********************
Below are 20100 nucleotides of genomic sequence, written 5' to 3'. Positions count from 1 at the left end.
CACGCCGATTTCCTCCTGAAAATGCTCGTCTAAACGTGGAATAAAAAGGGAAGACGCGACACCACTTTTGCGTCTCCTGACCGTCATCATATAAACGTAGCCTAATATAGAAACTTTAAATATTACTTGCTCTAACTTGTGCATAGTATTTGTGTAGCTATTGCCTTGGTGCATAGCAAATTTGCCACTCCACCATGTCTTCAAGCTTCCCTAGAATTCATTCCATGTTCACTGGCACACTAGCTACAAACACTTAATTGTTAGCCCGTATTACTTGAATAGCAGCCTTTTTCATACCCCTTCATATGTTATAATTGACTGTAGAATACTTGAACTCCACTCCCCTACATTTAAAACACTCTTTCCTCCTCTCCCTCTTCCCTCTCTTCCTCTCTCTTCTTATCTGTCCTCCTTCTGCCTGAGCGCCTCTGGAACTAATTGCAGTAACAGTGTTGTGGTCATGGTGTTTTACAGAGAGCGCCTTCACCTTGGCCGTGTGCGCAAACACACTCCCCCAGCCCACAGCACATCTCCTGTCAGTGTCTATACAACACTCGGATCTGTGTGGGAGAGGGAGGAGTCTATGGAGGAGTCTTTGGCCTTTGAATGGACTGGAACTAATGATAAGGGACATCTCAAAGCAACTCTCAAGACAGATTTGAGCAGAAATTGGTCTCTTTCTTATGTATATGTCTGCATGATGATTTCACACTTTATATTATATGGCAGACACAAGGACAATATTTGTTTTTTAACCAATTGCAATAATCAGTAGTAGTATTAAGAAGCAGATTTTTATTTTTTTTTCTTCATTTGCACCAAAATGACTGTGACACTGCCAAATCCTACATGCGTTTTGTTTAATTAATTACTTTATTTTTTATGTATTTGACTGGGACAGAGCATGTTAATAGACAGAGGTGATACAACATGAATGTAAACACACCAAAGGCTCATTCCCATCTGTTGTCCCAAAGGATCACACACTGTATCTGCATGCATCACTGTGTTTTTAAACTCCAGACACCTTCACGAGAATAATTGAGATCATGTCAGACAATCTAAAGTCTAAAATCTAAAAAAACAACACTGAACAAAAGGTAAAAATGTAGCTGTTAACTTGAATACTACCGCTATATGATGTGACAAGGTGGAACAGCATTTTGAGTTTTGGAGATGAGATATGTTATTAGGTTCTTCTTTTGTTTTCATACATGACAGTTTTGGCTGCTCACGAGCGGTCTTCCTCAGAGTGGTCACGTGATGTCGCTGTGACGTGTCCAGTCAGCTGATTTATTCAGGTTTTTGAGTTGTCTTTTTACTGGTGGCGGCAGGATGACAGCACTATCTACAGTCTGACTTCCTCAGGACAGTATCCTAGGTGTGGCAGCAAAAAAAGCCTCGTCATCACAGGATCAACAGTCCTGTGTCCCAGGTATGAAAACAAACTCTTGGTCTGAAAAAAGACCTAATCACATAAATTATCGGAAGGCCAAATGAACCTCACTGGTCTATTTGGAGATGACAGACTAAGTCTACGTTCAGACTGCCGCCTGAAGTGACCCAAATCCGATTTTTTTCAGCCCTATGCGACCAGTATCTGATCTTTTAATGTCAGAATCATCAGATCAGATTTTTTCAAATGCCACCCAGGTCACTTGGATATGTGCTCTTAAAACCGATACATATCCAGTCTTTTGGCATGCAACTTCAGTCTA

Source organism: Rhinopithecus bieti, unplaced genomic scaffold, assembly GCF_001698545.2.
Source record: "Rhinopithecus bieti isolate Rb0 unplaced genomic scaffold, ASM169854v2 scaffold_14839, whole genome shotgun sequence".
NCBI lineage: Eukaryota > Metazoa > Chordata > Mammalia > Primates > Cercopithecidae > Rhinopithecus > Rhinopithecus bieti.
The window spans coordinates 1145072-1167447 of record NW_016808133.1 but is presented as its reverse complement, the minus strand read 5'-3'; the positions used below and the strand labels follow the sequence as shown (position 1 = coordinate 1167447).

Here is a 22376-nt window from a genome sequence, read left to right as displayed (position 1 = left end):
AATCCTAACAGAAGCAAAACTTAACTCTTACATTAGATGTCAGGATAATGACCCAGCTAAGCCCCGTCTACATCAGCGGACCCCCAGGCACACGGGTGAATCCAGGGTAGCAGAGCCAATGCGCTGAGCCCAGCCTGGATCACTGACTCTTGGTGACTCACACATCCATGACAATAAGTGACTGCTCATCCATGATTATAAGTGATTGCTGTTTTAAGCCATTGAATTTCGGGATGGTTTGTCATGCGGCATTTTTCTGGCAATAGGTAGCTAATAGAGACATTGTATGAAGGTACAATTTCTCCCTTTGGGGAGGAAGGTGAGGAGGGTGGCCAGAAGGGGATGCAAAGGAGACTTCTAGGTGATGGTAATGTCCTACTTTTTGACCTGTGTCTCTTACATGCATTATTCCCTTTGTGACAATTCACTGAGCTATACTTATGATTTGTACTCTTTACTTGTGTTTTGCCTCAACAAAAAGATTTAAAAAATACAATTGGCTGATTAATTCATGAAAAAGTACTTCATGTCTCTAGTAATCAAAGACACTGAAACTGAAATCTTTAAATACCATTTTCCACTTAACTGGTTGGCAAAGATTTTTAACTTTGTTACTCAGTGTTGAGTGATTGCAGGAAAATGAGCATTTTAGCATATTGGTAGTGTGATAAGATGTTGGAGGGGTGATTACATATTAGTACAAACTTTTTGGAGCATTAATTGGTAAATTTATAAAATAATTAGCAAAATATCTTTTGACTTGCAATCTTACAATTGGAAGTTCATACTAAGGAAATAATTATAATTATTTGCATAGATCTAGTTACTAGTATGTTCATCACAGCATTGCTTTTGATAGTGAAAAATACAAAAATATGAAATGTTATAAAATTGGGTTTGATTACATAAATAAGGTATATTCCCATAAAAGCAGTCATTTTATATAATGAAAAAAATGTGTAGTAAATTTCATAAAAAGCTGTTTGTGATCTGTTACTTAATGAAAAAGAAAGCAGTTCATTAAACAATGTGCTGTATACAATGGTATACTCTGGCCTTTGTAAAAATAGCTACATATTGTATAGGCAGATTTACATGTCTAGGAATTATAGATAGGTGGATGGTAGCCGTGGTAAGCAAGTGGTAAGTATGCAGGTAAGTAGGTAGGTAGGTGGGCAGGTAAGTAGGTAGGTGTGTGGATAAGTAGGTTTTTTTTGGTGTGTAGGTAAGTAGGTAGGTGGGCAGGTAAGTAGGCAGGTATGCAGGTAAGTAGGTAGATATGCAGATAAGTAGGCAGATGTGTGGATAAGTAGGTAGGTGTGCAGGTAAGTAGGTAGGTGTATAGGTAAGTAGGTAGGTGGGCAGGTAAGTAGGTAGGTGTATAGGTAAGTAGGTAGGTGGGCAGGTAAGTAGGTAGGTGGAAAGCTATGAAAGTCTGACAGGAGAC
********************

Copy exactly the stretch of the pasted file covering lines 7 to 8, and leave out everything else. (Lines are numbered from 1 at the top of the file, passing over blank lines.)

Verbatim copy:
Here is a 22376-nt window from a genome sequence, read left to right as displayed (position 1 = left end):
AATCCTAACAGAAGCAAAACTTAACTCTTACATTAGATGTCAGGATAATGACCCAGCTAAGCCCCGTCTACATCAGCGGACCCCCAGGCACACGGGTGAATCCAGGGTAGCAGAGCCAATGCGCTGAGCCCAGCCTGGATCACTGACTCTTGGTGACTCACACATCCATGACAATAAGTGACTGCTCATCCATGATTATAAGTGATTGCTGTTTTAAGCCATTGAATTTCGGGATGGTTTGTCATGCGGCATTTTTCTGGCAATAGGTAGCTAATAGAGACATTGTATGAAGGTACAATTTCTCCCTTTGGGGAGGAAGGTGAGGAGGGTGGCCAGAAGGGGATGCAAAGGAGACTTCTAGGTGATGGTAATGTCCTACTTTTTGACCTGTGTCTCTTACATGCATTATTCCCTTTGTGACAATTCACTGAGCTATACTTATGATTTGTACTCTTTACTTGTGTTTTGCCTCAACAAAAAGATTTAAAAAATACAATTGGCTGATTAATTCATGAAAAAGTACTTCATGTCTCTAGTAATCAAAGACACTGAAACTGAAATCTTTAAATACCATTTTCCACTTAACTGGTTGGCAAAGATTTTTAACTTTGTTACTCAGTGTTGAGTGATTGCAGGAAAATGAGCATTTTAGCATATTGGTAGTGTGATAAGATGTTGGAGGGGTGATTACATATTAGTACAAACTTTTTGGAGCATTAATTGGTAAATTTATAAAATAATTAGCAAAATATCTTTTGACTTGCAATCTTACAATTGGAAGTTCATACTAAGGAAATAATTATAATTATTTGCATAGATCTAGTTACTAGTATGTTCATCACAGCATTGCTTTTGATAGTGAAAAATACAAAAATATGAAATGTTATAAAATTGGGTTTGATTACATAAATAAGGTATATTCCCATAAAAGCAGTCATTTTATATAATGAAAAAAATGTGTAGTAAATTTCATAAAAAGCTGTTTGTGATCTGTTACTTAATGAAAAAGAAAGCAGTTCATTAAACAATGTGCTGTATACAATGGTATACTCTGGCCTTTGTAAAAATAGCTACATATTGTATAGGCAGATTTACATGTCTAGGAATTATAGATAGGTGGATGGTAGCCGTGGTAAGCAAGTGGTAAGTATGCAGGTAAGTAGGTAGGTAGGTGGGCAGGTAAGTAGGTAGGTGTGTGGATAAGTAGGTTTTTTTTGGTGTGTAGGTAAGTAGGTAGGTGGGCAGGTAAGTAGGCAGGTATGCAGGTAAGTAGGTAGATATGCAGATAAGTAGGCAGATGTGTGGATAAGTAGGTAGGTGTGCAGGTAAGTAGGTAGGTGTATAGGTAAGTAGGTAGGTGGGCAGGTAAGTAGGTAGGTGTATAGGTAAGTAGGTAGGTGGGCAGGTAAGTAGGTAGGTGGAAAGCTATGAAAGTCTGACAGGAGAC